Photo by Michael Beckett

If you have a picture in mind and need someone to walk in and complete the shot, you could be standing there for ages. In the meantime, the stallholder is becoming increasingly uncomfortable because you are hanging around his stall, camera in hand, waiting for the right moment. Just introduce yourself and make sure he or she knows you’re not the police or environmental health. Then they can forget about you and you can capture your shot when it comes along.

‘If you’re going to get in close to someone on the street because you think they have an interesting quality, try to make some sort of eye contact with them. However, the problem here is that you probably won’t get an unposed image. Trying to get a good picture of someone in the street when they’re aware that they’re being photographed is impossible.

Photo by Oliver Atwell

You can bet that they’ll find it incredibly hard not to look at the camera, so most of the time you’ll want to blend in. That’s why it’s important not to walk around looking like a photographer. You can’t trawl the streets with lots of gear and cameras hanging off your shoulder. Not only are you easy to spot, but you are also likely to become incredibly self-conscious. You need to feel relaxed.’

Manual Settings

Cathal was keen to point out how important it is to feel comfortable using your camera’s manual settings. ‘It’s crucial to have complete control over what your camera does,’ he says. ‘If you leave your camera on automatic, then you have no control over depth of field or your shutter speed. If that happens, you could end up missing pictures by blurring or underexposing your images.

Photo by Cathal McNaughton

‘In street photography you’ll be dealing with people and objects that may be moving, so you’ll want to set a fast shutter speed,’ he continues. ‘It’s important to remember that all shots will be handheld. If you use a tripod you’ll stand out a mile and you may find that the extra weight slows you down.’

Manual vs Automatic

While the camera’s settings should always be kept in manual mode, the opposite is true with focusing. ‘In my opinion, you should always stick to autofocus,’ says Cathal. ‘If I’m shooting in manual-focus mode I can’t guarantee that all my shots will be sharp, but if I switch to autofocus I can be sure that if my lens is telling me that an image is sharp then it is sharp.’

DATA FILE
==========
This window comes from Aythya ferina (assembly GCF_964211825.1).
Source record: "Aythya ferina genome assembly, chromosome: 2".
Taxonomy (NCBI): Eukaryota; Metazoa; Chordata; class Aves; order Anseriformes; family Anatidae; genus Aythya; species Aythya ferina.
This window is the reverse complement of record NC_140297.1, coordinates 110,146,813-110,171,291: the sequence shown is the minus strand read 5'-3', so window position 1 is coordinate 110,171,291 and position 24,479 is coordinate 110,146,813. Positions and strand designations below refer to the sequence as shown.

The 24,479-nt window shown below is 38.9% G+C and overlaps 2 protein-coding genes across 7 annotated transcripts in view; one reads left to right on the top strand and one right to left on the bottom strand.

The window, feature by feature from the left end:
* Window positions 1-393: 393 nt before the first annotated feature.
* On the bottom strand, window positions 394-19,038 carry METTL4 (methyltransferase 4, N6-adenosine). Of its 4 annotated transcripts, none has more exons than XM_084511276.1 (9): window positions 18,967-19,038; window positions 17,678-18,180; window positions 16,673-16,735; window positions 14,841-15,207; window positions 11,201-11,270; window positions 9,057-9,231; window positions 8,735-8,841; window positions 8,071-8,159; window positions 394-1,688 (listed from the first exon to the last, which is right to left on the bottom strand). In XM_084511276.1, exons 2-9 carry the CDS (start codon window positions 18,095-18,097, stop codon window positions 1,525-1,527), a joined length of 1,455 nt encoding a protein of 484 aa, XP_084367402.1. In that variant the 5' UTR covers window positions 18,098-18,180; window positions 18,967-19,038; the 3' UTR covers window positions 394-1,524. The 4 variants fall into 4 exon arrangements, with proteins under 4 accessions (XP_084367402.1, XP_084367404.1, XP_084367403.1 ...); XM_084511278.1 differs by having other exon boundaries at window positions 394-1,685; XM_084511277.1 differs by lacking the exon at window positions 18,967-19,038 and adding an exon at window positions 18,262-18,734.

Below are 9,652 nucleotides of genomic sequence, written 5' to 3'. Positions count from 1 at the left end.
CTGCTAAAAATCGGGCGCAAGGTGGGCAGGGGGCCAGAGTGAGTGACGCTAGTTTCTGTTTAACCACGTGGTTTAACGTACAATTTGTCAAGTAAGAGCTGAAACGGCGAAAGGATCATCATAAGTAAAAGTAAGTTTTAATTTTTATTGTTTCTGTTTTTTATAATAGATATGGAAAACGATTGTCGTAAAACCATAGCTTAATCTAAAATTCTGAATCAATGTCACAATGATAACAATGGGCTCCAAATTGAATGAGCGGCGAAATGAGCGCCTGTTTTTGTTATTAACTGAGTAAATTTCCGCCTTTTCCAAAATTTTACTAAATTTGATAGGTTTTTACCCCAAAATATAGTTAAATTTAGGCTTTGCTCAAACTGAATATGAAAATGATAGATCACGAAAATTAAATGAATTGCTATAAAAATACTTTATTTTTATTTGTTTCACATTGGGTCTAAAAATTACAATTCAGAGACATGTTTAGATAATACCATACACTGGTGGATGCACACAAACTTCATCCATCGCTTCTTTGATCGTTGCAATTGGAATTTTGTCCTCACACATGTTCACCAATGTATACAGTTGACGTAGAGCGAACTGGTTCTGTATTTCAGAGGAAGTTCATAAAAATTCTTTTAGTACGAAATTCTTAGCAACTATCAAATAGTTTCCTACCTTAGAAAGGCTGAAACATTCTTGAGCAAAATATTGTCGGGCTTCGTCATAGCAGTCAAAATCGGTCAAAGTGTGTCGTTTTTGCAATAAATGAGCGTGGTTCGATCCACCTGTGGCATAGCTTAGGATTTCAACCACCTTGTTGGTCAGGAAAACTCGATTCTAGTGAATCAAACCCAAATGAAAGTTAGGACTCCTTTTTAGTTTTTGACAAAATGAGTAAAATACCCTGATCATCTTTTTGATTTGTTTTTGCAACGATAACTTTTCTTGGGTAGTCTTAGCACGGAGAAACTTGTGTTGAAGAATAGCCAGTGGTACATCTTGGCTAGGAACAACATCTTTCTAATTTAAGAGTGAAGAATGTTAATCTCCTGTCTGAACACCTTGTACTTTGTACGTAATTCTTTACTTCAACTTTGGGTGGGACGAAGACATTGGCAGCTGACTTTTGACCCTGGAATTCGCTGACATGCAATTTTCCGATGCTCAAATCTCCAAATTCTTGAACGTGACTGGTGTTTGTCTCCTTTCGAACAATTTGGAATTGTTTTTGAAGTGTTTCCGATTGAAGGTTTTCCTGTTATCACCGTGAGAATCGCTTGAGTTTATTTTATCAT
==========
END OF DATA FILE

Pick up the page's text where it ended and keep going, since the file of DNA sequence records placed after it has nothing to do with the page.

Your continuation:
Photo by Michael Beckett

So what happens when you compose your shot, but the subject you want to focus on isn’t in the centre of the frame? ‘You can always recompose your image or change your position,’ says Cathal. ‘But sometimes the composition of an image is so critical that you can’t afford to move the frame otherwise the picture will be lost.

One thing I do is to move the autofocus (AF) point. If I’m composing my picture and want my subject (the focusing point) in the top right corner, I move the AF point and keep my framing. Check your camera’s manual about how to do this. That said, a lot of the time a central focusing point will more than suffice.’

Working with available Light

One of the things to remember when shooting street photography is that the light is always changing. Cathal pointed out that this is something to bear in mind when scouting out a location, as a bright sunny location on one day might be grey, flat and miserable the next.

Photo by Dawn O’Connor

‘When you return to a location, it may look completely different if the light changes,’ says Cathal. ‘You have to get into the habit of turning the camera on as soon as you get to an area and taking a lightmeter reading through your lens. Keep doing this throughout the day. If you plan ahead you will be ready for anything.

The last thing you want to do is find the perfect shot and then realise that your exposures are ruined because you assumed the light in one area was the same as in another. In street photography you’ll be moving from open space to enclosed areas, such as alleyways, all the time. The light in these places is very different. Two clicks of the dial to tweak the exposure can change everything. When you look at a preview of a shot and it’s underexposed or overexposed, the next shot should be perfect. That’s what the LCD screen is for – there’s no excuse.’

Trust your Conscience

According to Cathal, the first thing that must be understood about shooting people in the street is to be respectful. ‘Street photography isn’t the same as a professional assignment where it’s crucial that you get a shot that day,’ says Cathal. ‘If you’re photographing someone, be respectful of them.

Photo by Dawn O’Connor

Trust your conscience. If you’re not happy taking the picture, then don’t do it. If you feel like you’re showing a person in a bad light, then stop. If you’re faced with a shot of someone who is homeless or rather obese and you point your camera at him or her, then you have to question why you’re doing it. Why have you chosen this person? Is it to mock them? It may be an easy subject, but you have to set standards. Be fair and feel empathy for your subject. Remember that your camera is a powerful tool.’